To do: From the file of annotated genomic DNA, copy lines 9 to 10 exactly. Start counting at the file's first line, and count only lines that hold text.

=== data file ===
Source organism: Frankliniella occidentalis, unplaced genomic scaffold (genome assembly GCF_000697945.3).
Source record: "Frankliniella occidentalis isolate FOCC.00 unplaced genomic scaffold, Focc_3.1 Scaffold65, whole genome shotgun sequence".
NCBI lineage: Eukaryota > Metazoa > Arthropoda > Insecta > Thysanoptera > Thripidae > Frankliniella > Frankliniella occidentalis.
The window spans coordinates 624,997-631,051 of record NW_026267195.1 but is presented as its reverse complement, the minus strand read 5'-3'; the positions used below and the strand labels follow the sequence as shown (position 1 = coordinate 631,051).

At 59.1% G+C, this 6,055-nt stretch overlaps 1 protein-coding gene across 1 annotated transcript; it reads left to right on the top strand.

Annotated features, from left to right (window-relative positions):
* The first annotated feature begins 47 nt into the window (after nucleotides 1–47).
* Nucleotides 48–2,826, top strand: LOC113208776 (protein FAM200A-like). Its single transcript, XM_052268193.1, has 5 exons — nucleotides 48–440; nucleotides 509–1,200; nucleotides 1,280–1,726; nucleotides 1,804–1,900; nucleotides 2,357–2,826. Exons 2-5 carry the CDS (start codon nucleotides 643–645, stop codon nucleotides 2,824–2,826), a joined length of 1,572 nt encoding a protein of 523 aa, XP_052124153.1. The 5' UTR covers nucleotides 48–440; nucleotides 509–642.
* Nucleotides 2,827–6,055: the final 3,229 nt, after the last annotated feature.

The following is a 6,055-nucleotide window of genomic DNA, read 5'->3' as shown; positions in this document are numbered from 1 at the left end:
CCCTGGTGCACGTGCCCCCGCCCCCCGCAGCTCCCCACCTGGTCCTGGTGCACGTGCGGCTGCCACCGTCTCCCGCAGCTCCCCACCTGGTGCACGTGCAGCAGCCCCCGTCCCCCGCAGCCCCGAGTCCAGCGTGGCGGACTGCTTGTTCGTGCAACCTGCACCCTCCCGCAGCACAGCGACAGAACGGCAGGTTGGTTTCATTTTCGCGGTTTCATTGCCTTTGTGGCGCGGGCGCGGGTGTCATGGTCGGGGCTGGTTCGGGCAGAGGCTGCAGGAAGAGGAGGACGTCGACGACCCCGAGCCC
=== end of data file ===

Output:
* Nucleotides 2,827–6,055: the final 3,229 nt, after the last annotated feature.

The following is a 6,055-nucleotide window of genomic DNA, read 5'->3' as shown; positions in this document are numbered from 1 at the left end: